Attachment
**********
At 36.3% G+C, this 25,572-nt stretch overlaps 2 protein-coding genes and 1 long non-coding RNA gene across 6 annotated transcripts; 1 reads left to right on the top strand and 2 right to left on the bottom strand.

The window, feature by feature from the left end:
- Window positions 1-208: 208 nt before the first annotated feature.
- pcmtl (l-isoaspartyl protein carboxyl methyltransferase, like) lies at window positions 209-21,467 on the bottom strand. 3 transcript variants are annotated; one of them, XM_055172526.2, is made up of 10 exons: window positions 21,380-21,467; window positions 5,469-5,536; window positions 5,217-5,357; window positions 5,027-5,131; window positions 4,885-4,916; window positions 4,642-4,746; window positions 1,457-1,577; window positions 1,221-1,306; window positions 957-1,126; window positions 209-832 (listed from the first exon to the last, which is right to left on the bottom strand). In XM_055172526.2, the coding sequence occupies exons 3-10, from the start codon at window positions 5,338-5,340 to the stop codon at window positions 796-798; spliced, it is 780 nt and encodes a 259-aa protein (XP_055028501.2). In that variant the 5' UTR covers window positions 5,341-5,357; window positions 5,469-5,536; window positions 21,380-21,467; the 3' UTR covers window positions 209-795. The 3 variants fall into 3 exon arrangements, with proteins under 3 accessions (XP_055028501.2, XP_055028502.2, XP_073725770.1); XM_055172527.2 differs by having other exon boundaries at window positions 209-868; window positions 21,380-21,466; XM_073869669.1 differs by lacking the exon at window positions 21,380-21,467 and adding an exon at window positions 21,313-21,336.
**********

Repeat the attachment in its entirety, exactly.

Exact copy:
At 36.3% G+C, this 25,572-nt stretch overlaps 2 protein-coding genes and 1 long non-coding RNA gene across 6 annotated transcripts; 1 reads left to right on the top strand and 2 right to left on the bottom strand.

The window, feature by feature from the left end:
- Window positions 1-208: 208 nt before the first annotated feature.
- pcmtl (l-isoaspartyl protein carboxyl methyltransferase, like) lies at window positions 209-21,467 on the bottom strand. 3 transcript variants are annotated; one of them, XM_055172526.2, is made up of 10 exons: window positions 21,380-21,467; window positions 5,469-5,536; window positions 5,217-5,357; window positions 5,027-5,131; window positions 4,885-4,916; window positions 4,642-4,746; window positions 1,457-1,577; window positions 1,221-1,306; window positions 957-1,126; window positions 209-832 (listed from the first exon to the last, which is right to left on the bottom strand). In XM_055172526.2, the coding sequence occupies exons 3-10, from the start codon at window positions 5,338-5,340 to the stop codon at window positions 796-798; spliced, it is 780 nt and encodes a 259-aa protein (XP_055028501.2). In that variant the 5' UTR covers window positions 5,341-5,357; window positions 5,469-5,536; window positions 21,380-21,467; the 3' UTR covers window positions 209-795. The 3 variants fall into 3 exon arrangements, with proteins under 3 accessions (XP_055028501.2, XP_055028502.2, XP_073725770.1); XM_055172527.2 differs by having other exon boundaries at window positions 209-868; window positions 21,380-21,466; XM_073869669.1 differs by lacking the exon at window positions 21,380-21,467 and adding an exon at window positions 21,313-21,336.